Thu, Aug 14, 2014
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Mt. Jackson sits at the southern end of the Sweetwater Range, overlooking the community of Brigeport and its reservoir. Two miles to the north of Mt. Jackson is the unnamed Peak 9,551ft, less than two hundred feet higher but sporting more than 900ft of prominence. There are ranch roads running up nearly to the summit of the higher peak from the west and north but most of the land they travel through is private. A mostly cross-country, all-public route can be found from the south and southeast starting near the reservoir dam. I had found a Forest Service road on the east side of SR182 where I could spend the night in peace, moving the van in the morning nearer to the dam where I would start. The west side of the highway through which the East Walker River flows, appears to be signed for day use only, though it isn't immediately clear why this would be so. In any event, crossing the river is no easy feat even in times of low water, so it appears best to cross at the dam itself.
Sunrise came as I started out shortly before 6:30a, crossing the dam with the reservoir water very calm. The Sawtooth Range was one of the first portions to be lit up with the new day. Nearer, Mt. Jackson was also alight with the shadows quickly slipping down its slopes and across the reservoir. I followed a dirt road for about two miles on the northwest side of the reservoir, not the most direct route, but saving on some brushiness that I would soon encounter upon striking off from the road. Luckily the Sweetwaters are in the Sierra rainshadow and the brush does not get too thick even on the south-facing slopes. I regained the old side road as I entered Boone Canyon east of Mt. Jackson, but it was hard to follow and grew brushier as the canyon narrowed. I then struck off on what seemed the most expedient route to Mt. Jackson, heading west and northwest out of the canyon, climbing some 2,000ft in the process. Juniper and pinyons dominate the landscape here, a somewhat tiring bit of steep, sometimes sandy slogging as I weaved my way around the trees.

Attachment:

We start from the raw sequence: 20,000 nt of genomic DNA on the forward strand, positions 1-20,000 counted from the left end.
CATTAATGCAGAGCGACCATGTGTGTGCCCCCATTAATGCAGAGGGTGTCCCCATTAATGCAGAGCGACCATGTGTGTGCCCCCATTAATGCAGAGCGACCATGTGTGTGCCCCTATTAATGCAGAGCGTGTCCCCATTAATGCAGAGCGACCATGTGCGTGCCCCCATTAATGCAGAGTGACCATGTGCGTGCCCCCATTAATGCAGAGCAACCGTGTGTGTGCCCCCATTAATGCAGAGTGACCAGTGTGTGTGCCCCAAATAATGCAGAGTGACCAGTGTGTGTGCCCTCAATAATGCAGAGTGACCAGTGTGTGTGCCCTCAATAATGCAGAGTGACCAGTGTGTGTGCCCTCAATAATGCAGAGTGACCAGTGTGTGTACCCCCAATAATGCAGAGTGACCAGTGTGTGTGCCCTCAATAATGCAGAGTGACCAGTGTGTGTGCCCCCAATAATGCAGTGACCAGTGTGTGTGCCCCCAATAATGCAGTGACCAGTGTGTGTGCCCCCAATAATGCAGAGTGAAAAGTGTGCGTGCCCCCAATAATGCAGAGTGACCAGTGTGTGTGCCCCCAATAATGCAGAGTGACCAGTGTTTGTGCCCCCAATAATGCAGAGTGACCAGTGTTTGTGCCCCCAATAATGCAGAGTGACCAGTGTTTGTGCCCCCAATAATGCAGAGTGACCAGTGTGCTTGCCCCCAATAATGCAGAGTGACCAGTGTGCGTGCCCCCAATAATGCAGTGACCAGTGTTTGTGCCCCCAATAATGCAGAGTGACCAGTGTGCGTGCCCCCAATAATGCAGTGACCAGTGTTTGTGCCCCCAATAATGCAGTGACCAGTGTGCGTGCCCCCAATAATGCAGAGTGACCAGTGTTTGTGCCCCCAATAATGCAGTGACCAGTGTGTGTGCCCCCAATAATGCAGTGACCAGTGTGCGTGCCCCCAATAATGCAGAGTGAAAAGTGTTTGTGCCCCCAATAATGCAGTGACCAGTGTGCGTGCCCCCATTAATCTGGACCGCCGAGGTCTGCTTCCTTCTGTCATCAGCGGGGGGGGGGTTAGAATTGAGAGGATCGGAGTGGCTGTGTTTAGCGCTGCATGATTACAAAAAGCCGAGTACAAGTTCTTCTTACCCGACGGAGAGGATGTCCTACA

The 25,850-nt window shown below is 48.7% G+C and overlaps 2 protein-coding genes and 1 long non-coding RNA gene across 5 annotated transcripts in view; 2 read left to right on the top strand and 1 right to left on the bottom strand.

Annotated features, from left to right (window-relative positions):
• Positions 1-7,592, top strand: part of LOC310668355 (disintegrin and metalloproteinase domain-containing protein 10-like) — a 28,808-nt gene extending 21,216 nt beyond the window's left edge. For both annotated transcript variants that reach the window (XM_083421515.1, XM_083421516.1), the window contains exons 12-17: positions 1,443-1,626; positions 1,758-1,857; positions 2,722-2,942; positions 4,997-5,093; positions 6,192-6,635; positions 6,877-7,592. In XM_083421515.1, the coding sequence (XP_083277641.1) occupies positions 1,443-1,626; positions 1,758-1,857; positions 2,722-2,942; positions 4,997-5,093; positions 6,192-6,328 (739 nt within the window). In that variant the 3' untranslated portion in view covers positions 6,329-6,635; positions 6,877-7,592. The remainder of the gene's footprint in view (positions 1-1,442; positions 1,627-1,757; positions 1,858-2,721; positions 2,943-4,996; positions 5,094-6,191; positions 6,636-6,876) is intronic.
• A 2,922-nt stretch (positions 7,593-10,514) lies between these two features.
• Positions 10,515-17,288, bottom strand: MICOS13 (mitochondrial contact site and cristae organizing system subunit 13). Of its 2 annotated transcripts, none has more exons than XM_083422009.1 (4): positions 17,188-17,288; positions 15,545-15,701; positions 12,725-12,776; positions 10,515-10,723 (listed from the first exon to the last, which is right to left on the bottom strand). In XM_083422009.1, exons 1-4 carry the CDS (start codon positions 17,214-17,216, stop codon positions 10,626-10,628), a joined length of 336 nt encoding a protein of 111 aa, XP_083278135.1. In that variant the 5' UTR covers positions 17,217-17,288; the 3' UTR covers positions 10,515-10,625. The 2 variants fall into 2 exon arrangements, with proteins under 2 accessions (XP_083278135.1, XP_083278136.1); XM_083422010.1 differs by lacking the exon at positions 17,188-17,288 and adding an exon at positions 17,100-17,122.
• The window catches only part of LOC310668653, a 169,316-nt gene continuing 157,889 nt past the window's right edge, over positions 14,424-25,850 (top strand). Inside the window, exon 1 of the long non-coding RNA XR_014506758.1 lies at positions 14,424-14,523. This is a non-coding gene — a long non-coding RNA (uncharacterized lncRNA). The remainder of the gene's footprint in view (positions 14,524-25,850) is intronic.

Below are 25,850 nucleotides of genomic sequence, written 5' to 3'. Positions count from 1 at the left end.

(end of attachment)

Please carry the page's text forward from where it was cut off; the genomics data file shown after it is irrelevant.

It was already growing warm as I topped out at the summit before 9a, finding a small glass jar serving as a register under the highest clump of trees. Bob Sumner had left the register in 2005, with three other parties having visited in the past nine years. Brian and Marie French were the most recent visitors, only a few months earlier, Marie 8mo pregnant. Go Marie! The views are not as good as one might expect, trees partially blocking the best views towards the south. Views were more open to the west (to the Sierra Crest) and north (to Mt. Patterson). To the northeast could be seen the undulating ridgeline to Peak 9,551ft to which I next turned my attention.
The broad ridgeline has several intermediate highpoints along the way, none requiring much elevation gain or loss. Mostly open with easy cross-country travel, a cooling breeze at the 9,000-foot elevation level helped reduce the air temperatures across the landscape. One of the highpoints I went over had an old survey tower supported by rusting wires still intact, probably used to establish the spot elevation shown on the topo map. An hour and a half after leaving Mt. Jackson I had reached the highpoint at 9,551ft. No tower, no register, there was nothing of much interest to be found at the summit aside from the views which were not significantly different than those found on Jackson.
Heading southeast off the summit, I crossed the old, no longer used ranch road that comes in from the north and around the east side of Peak 9,551ft. A barbed-wire fence supported by tree-limb fence posts was mostly dilapidated as was a gate the old road passed through. I followed it only a short distance before continuing southeast while dropping some 2,600ft back down towards the dam, taking most of two hours. Just after noon when I returned to SR182 and the van, it had taken less than six hours for the 10mi outing. Warm once again at the lower elevation, I drove back to Bridgeport to seek shelter from the heat at the Mono County library found there. Well, that and the free WiFi. I would have the rest of the day and that night to rest up for the Challenge which was scheduled to start at Twin Lakes the next morning. As the sun was getting ready to set, I found my way to Buckeye Road and NF lands near Robinson Creek where I could spend the night quietly. Legal, too...
This page last updated: Wed Sep 3 20:11:01 2014
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